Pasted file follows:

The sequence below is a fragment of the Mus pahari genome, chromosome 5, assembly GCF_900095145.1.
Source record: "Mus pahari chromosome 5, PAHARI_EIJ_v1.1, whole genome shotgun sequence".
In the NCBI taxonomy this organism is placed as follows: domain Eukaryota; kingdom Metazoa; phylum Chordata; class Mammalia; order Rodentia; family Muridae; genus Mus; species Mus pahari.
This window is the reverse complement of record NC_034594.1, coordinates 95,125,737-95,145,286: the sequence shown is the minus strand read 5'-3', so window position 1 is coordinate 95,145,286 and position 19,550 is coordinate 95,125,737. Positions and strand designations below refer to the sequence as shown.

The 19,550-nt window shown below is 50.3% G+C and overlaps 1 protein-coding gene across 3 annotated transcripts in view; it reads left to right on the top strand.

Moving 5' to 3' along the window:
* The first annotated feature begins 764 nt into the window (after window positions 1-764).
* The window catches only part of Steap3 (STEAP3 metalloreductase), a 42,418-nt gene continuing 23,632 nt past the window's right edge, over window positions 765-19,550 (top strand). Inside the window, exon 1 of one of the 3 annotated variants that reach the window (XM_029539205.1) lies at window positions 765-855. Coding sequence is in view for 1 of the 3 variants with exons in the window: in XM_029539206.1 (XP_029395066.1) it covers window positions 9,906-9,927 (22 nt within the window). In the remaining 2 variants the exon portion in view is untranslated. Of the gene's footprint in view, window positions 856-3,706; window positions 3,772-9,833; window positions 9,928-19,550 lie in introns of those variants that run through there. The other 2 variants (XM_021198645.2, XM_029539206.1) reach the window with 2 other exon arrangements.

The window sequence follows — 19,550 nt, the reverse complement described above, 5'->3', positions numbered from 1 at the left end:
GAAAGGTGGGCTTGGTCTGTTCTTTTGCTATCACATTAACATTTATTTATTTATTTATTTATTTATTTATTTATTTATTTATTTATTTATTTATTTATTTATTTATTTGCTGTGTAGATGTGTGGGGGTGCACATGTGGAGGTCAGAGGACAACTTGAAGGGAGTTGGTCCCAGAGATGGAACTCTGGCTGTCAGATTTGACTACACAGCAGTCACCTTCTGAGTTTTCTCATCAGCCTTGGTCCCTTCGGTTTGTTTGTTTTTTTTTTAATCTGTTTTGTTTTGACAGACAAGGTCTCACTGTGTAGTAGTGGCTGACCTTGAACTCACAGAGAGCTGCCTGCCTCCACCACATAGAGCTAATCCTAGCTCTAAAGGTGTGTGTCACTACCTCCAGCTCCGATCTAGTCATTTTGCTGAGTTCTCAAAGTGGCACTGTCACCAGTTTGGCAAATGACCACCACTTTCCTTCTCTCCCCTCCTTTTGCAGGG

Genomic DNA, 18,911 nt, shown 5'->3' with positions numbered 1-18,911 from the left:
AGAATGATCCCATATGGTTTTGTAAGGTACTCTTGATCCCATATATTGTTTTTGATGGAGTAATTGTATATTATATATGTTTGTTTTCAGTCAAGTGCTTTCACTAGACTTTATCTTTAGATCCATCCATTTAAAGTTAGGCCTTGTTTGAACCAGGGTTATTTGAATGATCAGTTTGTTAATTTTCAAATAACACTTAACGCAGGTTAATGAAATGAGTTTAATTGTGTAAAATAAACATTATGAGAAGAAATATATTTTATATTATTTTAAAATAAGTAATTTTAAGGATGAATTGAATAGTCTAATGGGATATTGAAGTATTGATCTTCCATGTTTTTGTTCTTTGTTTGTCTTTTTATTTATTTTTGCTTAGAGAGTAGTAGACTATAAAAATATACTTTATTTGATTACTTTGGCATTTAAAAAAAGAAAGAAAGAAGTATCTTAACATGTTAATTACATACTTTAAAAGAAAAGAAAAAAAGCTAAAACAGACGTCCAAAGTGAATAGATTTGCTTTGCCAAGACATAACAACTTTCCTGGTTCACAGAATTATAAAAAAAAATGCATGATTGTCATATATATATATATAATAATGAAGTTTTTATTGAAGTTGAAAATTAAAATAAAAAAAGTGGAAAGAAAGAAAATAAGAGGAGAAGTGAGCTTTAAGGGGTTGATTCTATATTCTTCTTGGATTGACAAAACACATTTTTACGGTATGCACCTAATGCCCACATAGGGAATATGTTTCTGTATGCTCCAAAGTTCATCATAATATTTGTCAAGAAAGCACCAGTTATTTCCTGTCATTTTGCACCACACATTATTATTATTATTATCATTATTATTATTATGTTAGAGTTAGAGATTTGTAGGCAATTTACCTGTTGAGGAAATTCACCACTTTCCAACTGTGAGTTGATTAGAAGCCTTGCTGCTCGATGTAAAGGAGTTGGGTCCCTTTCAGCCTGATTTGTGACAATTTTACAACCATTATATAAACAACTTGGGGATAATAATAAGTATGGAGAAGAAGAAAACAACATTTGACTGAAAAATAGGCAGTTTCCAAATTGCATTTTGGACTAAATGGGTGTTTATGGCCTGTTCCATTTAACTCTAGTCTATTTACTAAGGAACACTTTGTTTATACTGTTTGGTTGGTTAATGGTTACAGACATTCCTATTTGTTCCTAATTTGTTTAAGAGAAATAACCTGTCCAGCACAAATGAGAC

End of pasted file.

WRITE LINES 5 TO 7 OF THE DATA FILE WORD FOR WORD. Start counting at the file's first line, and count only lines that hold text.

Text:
The 19,550-nt window shown below is 50.3% G+C and overlaps 1 protein-coding gene across 3 annotated transcripts in view; it reads left to right on the top strand.

Moving 5' to 3' along the window:
* The first annotated feature begins 764 nt into the window (after window positions 1-764).